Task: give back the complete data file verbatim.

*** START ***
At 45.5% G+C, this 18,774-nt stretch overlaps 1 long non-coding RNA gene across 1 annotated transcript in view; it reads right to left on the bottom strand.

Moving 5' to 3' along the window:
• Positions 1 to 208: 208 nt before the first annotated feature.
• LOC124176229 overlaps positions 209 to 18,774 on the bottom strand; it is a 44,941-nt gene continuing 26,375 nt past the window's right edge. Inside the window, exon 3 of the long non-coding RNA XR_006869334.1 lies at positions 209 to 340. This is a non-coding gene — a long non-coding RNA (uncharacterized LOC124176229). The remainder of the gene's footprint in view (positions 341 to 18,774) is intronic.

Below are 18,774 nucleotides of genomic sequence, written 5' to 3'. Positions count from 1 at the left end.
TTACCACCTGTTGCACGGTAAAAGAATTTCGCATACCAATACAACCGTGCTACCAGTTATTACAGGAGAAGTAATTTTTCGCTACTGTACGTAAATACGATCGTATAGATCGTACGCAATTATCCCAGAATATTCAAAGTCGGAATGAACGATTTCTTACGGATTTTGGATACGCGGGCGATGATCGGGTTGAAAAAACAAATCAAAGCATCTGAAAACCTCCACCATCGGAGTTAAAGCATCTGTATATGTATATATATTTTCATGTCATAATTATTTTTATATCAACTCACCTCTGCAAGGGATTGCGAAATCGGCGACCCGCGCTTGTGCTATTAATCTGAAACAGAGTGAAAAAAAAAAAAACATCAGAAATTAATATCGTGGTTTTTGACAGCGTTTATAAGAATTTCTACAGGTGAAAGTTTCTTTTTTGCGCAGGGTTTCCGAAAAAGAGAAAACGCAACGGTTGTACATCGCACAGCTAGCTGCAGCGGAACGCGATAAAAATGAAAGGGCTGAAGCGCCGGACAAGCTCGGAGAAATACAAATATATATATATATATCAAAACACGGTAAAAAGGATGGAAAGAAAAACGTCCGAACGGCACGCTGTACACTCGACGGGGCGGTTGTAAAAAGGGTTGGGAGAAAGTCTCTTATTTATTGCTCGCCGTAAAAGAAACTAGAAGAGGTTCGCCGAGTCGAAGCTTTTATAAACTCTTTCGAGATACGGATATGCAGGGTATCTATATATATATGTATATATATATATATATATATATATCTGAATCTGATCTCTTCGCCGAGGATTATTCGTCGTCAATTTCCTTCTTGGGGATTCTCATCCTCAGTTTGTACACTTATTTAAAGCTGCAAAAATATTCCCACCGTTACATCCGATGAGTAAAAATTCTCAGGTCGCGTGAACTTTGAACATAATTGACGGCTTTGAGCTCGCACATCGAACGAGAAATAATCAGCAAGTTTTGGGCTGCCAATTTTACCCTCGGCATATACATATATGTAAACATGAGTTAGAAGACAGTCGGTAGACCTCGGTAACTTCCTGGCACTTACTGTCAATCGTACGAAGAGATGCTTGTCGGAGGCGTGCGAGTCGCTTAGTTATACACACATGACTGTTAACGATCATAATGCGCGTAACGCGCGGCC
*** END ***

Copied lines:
At 45.5% G+C, this 18,774-nt stretch overlaps 1 long non-coding RNA gene across 1 annotated transcript in view; it reads right to left on the bottom strand.

Moving 5' to 3' along the window:
• Positions 1 to 208: 208 nt before the first annotated feature.
• LOC124176229 overlaps positions 209 to 18,774 on the bottom strand; it is a 44,941-nt gene continuing 26,375 nt past the window's right edge. Inside the window, exon 3 of the long non-coding RNA XR_006869334.1 lies at positions 209 to 340. This is a non-coding gene — a long non-coding RNA (uncharacterized LOC124176229). The remainder of the gene's footprint in view (positions 341 to 18,774) is intronic.

Below are 18,774 nucleotides of genomic sequence, written 5' to 3'. Positions count from 1 at the left end.
TTACCACCTGTTGCACGGTAAAAGAATTTCGCATACCAATACAACCGTGCTACCAGTTATTACAGGAGAAGTAATTTTTCGCTACTGTACGTAAATACGATCGTATAGATCGTACGCAATTATCCCAGAATATTCAAAGTCGGAATGAACGATTTCTTACGGATTTTGGATACGCGGGCGATGATCGGGTTGAAAAAACAAATCAAAGCATCTGAAAACCTCCACCATCGGAGTTAAAGCATCTGTATATGTATATATATTTTCATGTCATAATTATTTTTATATCAACTCACCTCTGCAAGGGATTGCGAAATCGGCGACCCGCGCTTGTGCTATTAATCTGAAACAGAGTGAAAAAAAAAAAAACATCAGAAATTAATATCGTGGTTTTTGACAGCGTTTATAAGAATTTCTACAGGTGAAAGTTTCTTTTTTGCGCAGGGTTTCCGAAAAAGAGAAAACGCAACGGTTGTACATCGCACAGCTAGCTGCAGCGGAACGCGATAAAAATGAAAGGGCTGAAGCGCCGGACAAGCTCGGAGAAATACAAATATATATATATATATCAAAACACGGTAAAAAGGATGGAAAGAAAAACGTCCGAACGGCACGCTGTACACTCGACGGGGCGGTTGTAAAAAGGGTTGGGAGAAAGTCTCTTATTTATTGCTCGCCGTAAAAGAAACTAGAAGAGGTTCGCCGAGTCGAAGCTTTTATAAACTCTTTCGAGATACGGATATGCAGGGTATCTATATATATATGTATATATATATATATATATATATATCTGAATCTGATCTCTTCGCCGAGGATTATTCGTCGTCAATTTCCTTCTTGGGGATTCTCATCCTCAGTTTGTACACTTATTTAAAGCTGCAAAAATATTCCCACCGTTACATCCGATGAGTAAAAATTCTCAGGTCGCGTGAACTTTGAACATAATTGACGGCTTTGAGCTCGCACATCGAACGAGAAATAATCAGCAAGTTTTGGGCTGCCAATTTTACCCTCGGCATATACATATATGTAAACATGAGTTAGAAGACAGTCGGTAGACCTCGGTAACTTCCTGGCACTTACTGTCAATCGTACGAAGAGATGCTTGTCGGAGGCGTGCGAGTCGCTTAGTTATACACACATGACTGTTAACGATCATAATGCGCGTAACGCGCGGCC